10 best stories of author Haruki Murakami



Sat, 13 Jan 2018 - 08:52 GMT


Sat, 13 Jan 2018 - 08:52 GMT

Photograph of Haruki Murakami from Wikimedia Commons, edited, January 12, 2018 –wakarimasita/Wikimedia Commons

Photograph of Haruki Murakami from Wikimedia Commons, edited, January 12, 2018 –wakarimasita/Wikimedia Commons

CAIRO – 12 January 2018: January 12 marks the birthday of acclaimed Japanese writer Haruki Murakami, renowned for his atmospheric and absurd stories.

Murakami was born in Kyoto, Japan in 1949 as part of the post-WWII “baby boomer” generation. Growing up in Kobe, he moved to Tokyo for his education, where he studied at Waseda University. It was in 1978 when, according to a frequently-repeated personal story, Murakami was hit with his first bout of inspiration while watching a baseball game between the Yakult Swallows and the Hiroshima Carp. It was the moment American player Dave Hilton stepped in and hit a double when Murakami instantly felt driven to write his first novel.

That night, he began writing and never stopped.

His first books have come to be known as the “Trilogy of the Rat” and are composed of the novels “Hear the Wind Sing” (1979), “Pinball, 1973” (1980) and “A Wild Sheep Chase” (1982). “Hear the Wind Sing” won the Gunzou Literature Prize for budding writers, setting Murakami onward to his rather strange course to success. Shortly after graduating college, Murakami and his wife ran a tiny jazz bar for several years, which would serve to inspire the setting for some of his stories.

Despite being a Japanese writer, his works have garnered appeal over the world and are not tied to any specific culture, place or time. Here are 10 of Murakami's more popular stories, helping to serve as an introduction to this unique and mysterious talent:

“Kafka on the Shore” (2002)

Murkami's most famous work, “Kafka on the Shore” is actually two narratives in one, following the separate-yet-connected storylines of two protagonists from different generations. The first is Kafka Tamura, determined to become the world's strongest 15-year-old boy who runs from home both to escape a bizarre prophecy and to find his missing mother and sister. The other central character is an elderly wartime veteran named Nakata, who never recovered from war and now finds himself drawn to Kafka's life. This story also features as a prime example of Murakami's trademark absurdity, with talking cats, UFOs and Japanese folklore all part of the package.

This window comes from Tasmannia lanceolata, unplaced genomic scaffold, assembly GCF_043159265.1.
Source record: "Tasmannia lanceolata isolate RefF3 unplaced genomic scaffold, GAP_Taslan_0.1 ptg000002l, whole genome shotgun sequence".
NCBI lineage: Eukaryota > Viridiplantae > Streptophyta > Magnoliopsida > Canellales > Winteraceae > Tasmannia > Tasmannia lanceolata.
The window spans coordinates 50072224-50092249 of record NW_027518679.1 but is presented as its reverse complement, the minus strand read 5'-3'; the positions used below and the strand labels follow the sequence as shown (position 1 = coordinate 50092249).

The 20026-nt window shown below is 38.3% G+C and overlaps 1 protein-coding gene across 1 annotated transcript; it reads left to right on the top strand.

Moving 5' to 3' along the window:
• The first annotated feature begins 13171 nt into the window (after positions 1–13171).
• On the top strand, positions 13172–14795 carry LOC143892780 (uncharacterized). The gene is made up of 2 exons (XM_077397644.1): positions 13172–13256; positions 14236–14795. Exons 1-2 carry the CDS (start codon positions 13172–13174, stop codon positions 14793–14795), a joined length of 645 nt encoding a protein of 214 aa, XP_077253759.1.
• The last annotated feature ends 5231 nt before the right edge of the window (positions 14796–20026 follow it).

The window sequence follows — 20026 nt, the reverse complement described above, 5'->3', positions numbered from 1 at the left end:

“Norwegian Wood” (1987)

One of Murakami's first stories to propel him into fame, this book follows Watanabe Tōru and his relationship with his friend Naoko. Unfortunately, the death of their shared friend years ago has left Naoko traumatized, and she even claims to hear his voice from beyond the grave, calling to her from “the other world.” As Tōru tries in vain to stop Naoko, he too finds himself drawn to a mysterious and sexually liberated woman named Midori.

“1Q84” (2009-2010)

Part love-story, part examination of the nature of religious cults, “1Q84” merges these two topics together into a strange and mystifying narrative. It begins when a young woman named Aomame realizes she has slipped into an alternate reality after noticing strange differences around her. Meanwhile, writer and math genius Tengo takes on a project as a ghost writer, but finds himself driven into obsession with the strange project he works on. Eventually, his story intertwines with Aomame through the most fantastic of connections. The grand scope of this tale required it be published across three volumes from 2009 to 2010.